By Ridge Mahoney
During a conference last week, MLS Commissioner Don Garberpounced on a chance provided when asked of his frustration regarding the lack of progress on a stadium project for D.C. United.
“I just can't understand why we can't make progress in D.C., and what more do we need to do to have the politicians in that community understand the relevance of that club, it’s deep commitment to the community,” said Garber in response to my question. He then took more jabs at those people who, he claims, have promised much and delivered little.
“I am tired of going down to meetings and getting my back slapped and faux press conferences with mayors and local city officials to have them backtrack on that because they can't get out of their own way. And quite frankly, it's frustrating.”
Imagine that! Disingenuous politicians! Garber then mentioned the unthinkable, the dreaded big stick of ultimate threat: “And at some point, we are doing to have to do something about it.”
With that last remark, Garber had something more in mind than not voting for said mayors and local city officials, i.e., seriously considering moving D.C. United to a community more stadium friendly. The ticked-off commissioner ticked off Houston, Kansas City, New York Red Bull, San Jose, and Philadelphia, all of which in the past two years have hurdled financial and political obstacles, as has 2011 expansion entry Portland.
He also cited progress in stadium renovation/expansion discussions in Montreal, where owner Joey Saputo has jumped the gun several times with premature proclamations of a finalized deal. The holdup, according to Garber, is working through the governmental channels and bureaucratic tangles essential to ensuring the project is approved and funded.
During the conference call, he also admitted perhaps MLS operator-investors overestimated the impact of building a soccer stadium on a team’s profitability. During CBA discussions, league and team officials steadfastly insisted only two teams – Seattle and Toronto – are currently profitable.
(The Galaxy, supposedly profitable two years ago, has apparently dropped off the list. I wonder what, or who, caused it to plummet?)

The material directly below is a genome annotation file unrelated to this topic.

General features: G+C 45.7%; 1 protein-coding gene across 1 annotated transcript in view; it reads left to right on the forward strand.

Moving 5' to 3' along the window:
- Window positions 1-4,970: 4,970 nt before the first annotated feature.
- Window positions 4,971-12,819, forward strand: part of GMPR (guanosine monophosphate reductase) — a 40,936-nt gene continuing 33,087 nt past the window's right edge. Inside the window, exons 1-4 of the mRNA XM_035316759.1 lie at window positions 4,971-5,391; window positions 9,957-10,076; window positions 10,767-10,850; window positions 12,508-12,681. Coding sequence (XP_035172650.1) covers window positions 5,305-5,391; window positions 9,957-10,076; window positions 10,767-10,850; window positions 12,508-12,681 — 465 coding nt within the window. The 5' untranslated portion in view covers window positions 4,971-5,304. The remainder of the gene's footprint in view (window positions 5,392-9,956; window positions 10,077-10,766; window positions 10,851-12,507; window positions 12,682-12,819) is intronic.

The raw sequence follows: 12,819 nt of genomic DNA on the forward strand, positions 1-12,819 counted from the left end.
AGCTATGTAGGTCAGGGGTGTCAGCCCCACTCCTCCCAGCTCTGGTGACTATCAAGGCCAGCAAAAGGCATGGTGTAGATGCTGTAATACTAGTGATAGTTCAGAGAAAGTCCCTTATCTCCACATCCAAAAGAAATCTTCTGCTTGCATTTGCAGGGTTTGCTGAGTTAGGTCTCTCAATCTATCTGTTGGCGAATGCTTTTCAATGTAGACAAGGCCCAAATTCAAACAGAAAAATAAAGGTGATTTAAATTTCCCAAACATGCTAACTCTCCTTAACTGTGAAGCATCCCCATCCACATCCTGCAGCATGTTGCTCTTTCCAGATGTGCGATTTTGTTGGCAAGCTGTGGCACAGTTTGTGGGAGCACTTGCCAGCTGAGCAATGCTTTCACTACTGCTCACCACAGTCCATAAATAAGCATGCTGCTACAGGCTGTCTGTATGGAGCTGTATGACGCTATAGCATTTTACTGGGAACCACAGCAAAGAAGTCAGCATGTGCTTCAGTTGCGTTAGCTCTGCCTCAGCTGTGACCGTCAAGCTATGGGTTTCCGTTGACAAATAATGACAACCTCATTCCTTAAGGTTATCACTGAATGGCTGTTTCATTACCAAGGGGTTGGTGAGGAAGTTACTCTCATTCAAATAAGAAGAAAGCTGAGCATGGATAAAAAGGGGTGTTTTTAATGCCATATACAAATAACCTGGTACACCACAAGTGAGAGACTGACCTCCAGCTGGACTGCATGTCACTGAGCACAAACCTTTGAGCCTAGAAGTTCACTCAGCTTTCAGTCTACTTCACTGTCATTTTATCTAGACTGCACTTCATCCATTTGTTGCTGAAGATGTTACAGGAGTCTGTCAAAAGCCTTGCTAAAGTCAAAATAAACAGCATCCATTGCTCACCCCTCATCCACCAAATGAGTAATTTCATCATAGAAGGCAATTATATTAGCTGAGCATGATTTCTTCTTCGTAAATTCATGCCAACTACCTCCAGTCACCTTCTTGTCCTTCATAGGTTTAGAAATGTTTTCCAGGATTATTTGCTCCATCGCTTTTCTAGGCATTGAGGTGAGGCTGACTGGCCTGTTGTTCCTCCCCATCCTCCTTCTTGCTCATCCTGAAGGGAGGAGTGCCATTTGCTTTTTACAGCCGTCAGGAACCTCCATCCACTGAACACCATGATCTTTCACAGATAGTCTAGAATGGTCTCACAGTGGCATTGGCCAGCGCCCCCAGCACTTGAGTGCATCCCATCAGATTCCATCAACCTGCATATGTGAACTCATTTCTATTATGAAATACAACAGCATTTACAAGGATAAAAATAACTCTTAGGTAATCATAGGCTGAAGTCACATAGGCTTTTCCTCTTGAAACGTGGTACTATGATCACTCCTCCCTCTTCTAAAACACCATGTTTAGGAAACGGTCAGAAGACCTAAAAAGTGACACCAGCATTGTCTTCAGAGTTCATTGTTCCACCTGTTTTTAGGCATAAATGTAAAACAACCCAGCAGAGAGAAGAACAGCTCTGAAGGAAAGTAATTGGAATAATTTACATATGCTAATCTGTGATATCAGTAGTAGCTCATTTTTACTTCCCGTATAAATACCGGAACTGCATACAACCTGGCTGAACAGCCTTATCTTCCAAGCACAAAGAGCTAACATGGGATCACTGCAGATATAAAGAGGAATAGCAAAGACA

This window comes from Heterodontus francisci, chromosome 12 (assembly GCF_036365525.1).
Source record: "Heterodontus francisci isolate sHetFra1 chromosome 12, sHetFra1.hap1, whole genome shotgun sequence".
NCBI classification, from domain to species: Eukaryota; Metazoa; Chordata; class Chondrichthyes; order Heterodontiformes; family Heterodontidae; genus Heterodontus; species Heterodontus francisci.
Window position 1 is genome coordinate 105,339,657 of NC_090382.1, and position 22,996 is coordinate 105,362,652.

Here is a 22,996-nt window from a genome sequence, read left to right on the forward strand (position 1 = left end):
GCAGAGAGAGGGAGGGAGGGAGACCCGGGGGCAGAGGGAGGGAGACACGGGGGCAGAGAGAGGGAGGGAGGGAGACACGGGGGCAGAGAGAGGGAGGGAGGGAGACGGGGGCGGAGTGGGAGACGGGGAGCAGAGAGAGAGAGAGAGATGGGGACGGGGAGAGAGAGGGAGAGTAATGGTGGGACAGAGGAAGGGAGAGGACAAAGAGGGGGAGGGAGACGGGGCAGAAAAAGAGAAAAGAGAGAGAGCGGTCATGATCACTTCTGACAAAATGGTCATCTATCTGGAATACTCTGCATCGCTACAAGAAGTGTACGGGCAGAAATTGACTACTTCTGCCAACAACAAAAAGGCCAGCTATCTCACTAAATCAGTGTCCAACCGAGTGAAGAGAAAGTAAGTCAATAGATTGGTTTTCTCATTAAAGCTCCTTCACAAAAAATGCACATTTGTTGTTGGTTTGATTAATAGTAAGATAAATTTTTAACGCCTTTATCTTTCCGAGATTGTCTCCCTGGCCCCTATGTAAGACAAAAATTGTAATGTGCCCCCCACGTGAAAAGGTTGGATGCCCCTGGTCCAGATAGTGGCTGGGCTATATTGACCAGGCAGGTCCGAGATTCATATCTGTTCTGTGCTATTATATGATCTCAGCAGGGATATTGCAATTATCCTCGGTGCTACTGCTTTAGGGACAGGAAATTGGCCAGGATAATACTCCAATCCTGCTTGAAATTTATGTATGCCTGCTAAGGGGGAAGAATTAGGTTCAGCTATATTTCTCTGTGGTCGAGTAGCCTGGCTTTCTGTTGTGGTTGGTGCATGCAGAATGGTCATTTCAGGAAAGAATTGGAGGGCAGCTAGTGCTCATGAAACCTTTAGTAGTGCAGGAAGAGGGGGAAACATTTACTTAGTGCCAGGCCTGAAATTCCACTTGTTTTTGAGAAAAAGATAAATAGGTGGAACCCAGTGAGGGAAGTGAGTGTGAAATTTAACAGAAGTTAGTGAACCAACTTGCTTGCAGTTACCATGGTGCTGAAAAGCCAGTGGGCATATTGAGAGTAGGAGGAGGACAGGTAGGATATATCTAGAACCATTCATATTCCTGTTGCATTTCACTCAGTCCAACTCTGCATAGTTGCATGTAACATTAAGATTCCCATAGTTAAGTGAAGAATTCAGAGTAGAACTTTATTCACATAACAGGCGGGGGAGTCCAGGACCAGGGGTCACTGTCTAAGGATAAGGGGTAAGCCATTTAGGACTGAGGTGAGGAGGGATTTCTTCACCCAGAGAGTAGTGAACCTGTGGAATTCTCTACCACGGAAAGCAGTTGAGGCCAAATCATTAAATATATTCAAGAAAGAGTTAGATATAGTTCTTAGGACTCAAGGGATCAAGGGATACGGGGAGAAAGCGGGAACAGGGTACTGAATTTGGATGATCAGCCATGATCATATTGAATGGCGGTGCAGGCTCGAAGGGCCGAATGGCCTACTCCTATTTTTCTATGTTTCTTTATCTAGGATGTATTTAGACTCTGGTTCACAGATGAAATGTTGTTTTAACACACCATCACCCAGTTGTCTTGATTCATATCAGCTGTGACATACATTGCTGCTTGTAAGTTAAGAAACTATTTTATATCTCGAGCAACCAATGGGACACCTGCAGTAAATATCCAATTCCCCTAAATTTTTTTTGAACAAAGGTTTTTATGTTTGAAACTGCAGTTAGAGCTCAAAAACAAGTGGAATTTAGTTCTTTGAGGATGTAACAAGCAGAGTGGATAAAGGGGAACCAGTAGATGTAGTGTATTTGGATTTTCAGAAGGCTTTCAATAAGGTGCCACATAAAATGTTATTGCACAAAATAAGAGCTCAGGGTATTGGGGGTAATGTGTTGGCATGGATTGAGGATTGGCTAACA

“It’s clear that in starting a business, you might have a certain assumption about a business tenet, and then found out after you’ve done it that you weren’t right,” said Garber. “The need for soccer-specific stadiums remains a huge priority and necessary to be able to succeed. It is not an immediate deliverer of profitability, and when we got into this process in  and then with Home Depot Center in ’03, we thought that it was. We’ve realized that there are so many other things that need to happen.
“You need to be relevant in your local market, you need to have the right broadcast relationship and the right connection with local sponsors, you must have the right staff in place, and committed ownership, an understanding of marketing and a clear ability to connect with diverse audiences and on and on and on.”
I recall times over the past few years the commissioner reminding journalists and fans that the building of a stadium is not a “magic bullet” that guarantees success. In a few markets, at least, it has taken some time for the importance of those other essentials to sink in. When FC Dallas announces a crowd of barely more than 8,000 for its opener on a beautiful if windy spring day, clearly there’s much work still to do.
This week, the league is expected to announce another change to enhance the value of its product and its teams – an expansion of the Designated Player option by which each team is allotted two DP slots rather than the current one. Less than one-half of the 16 league teams currently employ even one DP, but certain ambitious organizations want to use their financial clout to supersede the league’s preference for parity.
Unfortunately, D.C. has whiffed on its stadium and fluffed the DP, as well. Marcelo Gallardo (2008) bumped attendances but didn’t hit dazzling numbers, and Luciano Emilio (2009) put up good stats yet still took abuse from fans for the chances he missed, and hasn’t returned for 2010.
United has no plans to sign a DP this year. The stadium situation is status quo. It took a 4-0 beating in Kansas City last weekend and opens at its home schedule against New England Saturday at RFK Stadium, where only goals and success can brighten a gloomy mood.